Base map reproduced from the OS map with the permission of Ordnance Survey on behalf of The Controller of Her Majesty's Stationery Office, Crown Copyright 2001.
All rights reserved. Unauthorised reproduction infringes Crown Copyright and may lead to prosecution or civil proceedings. Licence Number: GD272221

Description and essential historic landscape components

A very large character area on the north side of the Tywi Valley and including part of the lower Cothi valley. It rises from the flood plain of the Tywi at 20 m OD in a series of low rounded hills that achieve a maximum height of over 120 m. The whole area is enclosed by medium-sized fields which are under pasture, nearly all of which is improved - there is very little rough or rushy ground. The fields are divided by earth banks topped with hedges. Hedges are generally well maintained and in good condition. Many possess distinctive trees. There are numerous small stands of deciduous woodland, particularly on steep valley sides where it may be ancient, with conifer plantations on the very steep valley sides of the Cothi. Dispersed farms provide the dominant settlement pattern. Older survivors, such as Llethr Cadfan provide time-depth to the settlement pattern not readily obvious in the extant buildings. Superimposed on to this ancient pattern of dispersed farms is a more recent nucleated settlement pattern. Llanegwad village has Medieval origins but surviving buildings indicate that its development belongs to the 18th- and 19th-century, with rapid expansion in the 20th-century. Felindre is a loose cluster of 19th- and 20th-century dwellings, but other nucleated, clustered and linear villages such as Nantgaredig, Pontargothi and Derwen Fawr, while having a small core of 19th-century buildings, are now essentially late 20th-century developments. The area has, like much of the Tywi Valley, a parkland feel and small areas of 19th century emparking surround Allt-y-ferin House and Court Henry. The low accessible hills to the north of the flood plain allowed for the development of an important east-west routeway along the Tywi valley, from the Roman to the modern period, represented by the present A40(T). The modern settlements described above, except for Nantgaredig which developed around a railway station, tend to be located along this road.

The recorded archaeology of such a large landscape area includes a range of sites from all periods. The majority of archaeological features relate to agricultural land-use but there are also two motte castles, of which Allt-y-ferin was added to an Iron Age inland promontory fort, Bronze Age standing stones and a henge monument at Nantgaredig.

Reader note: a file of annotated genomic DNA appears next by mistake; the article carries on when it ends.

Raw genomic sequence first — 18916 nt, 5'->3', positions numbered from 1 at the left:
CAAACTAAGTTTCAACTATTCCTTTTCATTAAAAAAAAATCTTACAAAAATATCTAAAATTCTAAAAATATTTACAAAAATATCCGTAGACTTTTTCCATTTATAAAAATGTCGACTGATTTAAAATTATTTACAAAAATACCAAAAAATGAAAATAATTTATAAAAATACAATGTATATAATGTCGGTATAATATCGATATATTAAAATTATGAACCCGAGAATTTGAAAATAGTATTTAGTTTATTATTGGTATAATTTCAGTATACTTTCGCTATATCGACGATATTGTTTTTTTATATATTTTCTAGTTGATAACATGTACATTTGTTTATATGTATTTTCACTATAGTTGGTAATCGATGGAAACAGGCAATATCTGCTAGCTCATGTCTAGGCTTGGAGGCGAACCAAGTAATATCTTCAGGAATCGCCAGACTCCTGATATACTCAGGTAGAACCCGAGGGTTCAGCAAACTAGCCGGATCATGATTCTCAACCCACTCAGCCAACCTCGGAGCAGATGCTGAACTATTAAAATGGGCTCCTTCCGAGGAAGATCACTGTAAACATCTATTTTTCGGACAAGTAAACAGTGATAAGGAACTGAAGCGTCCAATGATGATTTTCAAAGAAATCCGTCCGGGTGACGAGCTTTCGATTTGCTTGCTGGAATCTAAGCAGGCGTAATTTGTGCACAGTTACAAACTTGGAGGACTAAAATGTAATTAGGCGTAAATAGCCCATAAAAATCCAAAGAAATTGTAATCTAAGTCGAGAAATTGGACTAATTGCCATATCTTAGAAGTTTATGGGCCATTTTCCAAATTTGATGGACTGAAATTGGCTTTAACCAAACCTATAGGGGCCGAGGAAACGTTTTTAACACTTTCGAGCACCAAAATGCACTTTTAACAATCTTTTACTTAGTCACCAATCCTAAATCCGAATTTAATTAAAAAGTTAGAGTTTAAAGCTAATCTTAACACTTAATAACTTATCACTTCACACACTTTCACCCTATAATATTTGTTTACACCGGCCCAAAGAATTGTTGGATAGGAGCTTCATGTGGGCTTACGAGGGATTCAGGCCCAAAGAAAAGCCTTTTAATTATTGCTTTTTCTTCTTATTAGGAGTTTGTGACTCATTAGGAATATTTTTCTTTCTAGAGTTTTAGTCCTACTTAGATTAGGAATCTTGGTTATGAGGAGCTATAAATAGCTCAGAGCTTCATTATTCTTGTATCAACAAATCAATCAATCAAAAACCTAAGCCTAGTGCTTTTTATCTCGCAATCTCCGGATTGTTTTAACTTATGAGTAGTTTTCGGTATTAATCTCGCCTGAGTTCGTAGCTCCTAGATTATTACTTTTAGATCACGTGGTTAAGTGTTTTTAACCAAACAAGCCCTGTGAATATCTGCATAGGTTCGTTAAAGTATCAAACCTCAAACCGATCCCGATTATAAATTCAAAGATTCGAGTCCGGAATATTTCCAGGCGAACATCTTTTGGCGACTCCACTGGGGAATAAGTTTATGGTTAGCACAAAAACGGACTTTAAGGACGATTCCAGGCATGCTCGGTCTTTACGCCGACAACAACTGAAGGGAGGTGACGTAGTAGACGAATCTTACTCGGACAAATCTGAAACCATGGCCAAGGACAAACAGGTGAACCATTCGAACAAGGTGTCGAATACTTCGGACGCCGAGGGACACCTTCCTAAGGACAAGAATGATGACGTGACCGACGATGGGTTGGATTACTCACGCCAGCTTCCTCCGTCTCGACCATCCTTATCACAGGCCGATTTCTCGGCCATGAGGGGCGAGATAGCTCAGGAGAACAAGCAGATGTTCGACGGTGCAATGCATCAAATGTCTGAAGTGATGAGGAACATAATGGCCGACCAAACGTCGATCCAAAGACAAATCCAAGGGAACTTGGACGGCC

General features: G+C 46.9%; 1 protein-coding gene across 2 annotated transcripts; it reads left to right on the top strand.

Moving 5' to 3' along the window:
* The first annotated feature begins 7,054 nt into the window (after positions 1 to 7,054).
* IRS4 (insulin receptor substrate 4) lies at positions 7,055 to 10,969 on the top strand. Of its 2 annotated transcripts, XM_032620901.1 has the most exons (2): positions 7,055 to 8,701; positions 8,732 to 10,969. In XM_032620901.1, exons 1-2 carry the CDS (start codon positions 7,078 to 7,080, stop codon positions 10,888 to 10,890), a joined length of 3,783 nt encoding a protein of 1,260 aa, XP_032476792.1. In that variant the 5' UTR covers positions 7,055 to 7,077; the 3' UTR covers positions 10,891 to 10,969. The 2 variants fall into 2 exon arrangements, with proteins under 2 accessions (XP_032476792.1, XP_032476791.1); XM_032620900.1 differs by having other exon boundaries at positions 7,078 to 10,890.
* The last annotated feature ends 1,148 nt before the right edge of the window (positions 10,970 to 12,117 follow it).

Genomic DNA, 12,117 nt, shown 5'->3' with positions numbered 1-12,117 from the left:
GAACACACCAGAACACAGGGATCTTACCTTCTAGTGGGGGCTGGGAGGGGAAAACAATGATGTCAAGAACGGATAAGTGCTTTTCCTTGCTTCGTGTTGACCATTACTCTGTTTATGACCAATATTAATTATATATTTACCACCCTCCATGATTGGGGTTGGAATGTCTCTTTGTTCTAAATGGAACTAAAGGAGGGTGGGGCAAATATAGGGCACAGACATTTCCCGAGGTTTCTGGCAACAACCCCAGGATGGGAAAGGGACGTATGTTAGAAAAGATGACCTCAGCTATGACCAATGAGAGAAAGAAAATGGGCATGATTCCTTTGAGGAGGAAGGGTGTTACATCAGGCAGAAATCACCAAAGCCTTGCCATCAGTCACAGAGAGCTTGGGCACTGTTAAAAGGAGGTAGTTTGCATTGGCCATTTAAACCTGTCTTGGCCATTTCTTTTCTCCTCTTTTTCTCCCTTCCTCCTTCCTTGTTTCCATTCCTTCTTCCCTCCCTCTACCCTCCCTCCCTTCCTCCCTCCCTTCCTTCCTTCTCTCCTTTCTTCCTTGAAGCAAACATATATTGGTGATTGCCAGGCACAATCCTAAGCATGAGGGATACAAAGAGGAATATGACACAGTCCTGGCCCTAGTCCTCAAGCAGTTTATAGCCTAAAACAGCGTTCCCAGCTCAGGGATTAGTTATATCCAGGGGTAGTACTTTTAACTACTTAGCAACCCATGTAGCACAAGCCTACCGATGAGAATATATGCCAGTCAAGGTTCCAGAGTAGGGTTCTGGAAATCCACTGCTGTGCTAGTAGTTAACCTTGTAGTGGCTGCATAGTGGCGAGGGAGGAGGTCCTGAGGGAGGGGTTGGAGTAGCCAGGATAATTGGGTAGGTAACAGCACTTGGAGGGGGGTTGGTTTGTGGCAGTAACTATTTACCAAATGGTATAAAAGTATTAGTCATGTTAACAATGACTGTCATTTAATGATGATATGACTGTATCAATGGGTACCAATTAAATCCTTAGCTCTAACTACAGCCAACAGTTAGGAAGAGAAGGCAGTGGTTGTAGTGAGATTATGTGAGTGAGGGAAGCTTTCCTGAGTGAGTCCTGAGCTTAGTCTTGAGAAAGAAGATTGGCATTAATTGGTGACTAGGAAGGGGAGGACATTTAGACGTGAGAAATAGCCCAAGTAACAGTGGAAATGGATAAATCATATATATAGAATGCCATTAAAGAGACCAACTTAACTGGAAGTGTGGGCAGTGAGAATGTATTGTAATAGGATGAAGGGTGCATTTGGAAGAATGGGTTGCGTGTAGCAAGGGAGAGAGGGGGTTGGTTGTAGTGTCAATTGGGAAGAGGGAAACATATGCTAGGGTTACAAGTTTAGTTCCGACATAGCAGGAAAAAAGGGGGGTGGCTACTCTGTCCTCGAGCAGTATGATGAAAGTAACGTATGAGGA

The parish church of Llanegwad was rebuilt in the 1840s and like the 19th century church at Court Henry is unlisted. The Grade II listed Llethr Cadfan farmhouse and its Grade II* listed granary are both 17th century, and the early 19th-century Llwynhelig House and stable-block are also both Grade II listed. The area otherwise has a relative lack of distinctive buildings but the largely 18th- and 19th-century Court Henry, which is Grade II* listed, preserves an earlier core and the home farm has good quality masonry buildings. Farmhouses are generally of 18th- and 19th-century date, stone built with slate roofs. Most are of two storeys and three bays, in the Georgian tradition, but larger examples are present. Associated with the larger farmhouses are large assemblages of farm buildings, these are often arranged in a semi-formal basis reflecting the higher status of the holdings. Farmhouses in the vernacular tradition are present, but in a lesser number that those in a polite style. Smaller farmhouses and those in the vernacular tradition tend to have a more limited and smaller collection of farm buildings, often compacted into a single range.

The boundaries of this area are not clear cut as most of the neighbouring areas share similar historic landscape components. Part of the boundary to the south lies against the flood plain of the Tywi, Dinefwr Park and Llandeilo town; these provide reasonably clear definition. Elsewhere to the south, and to the west and east there is no hard-edged border between this area and its neighbours, but rather a zone of change.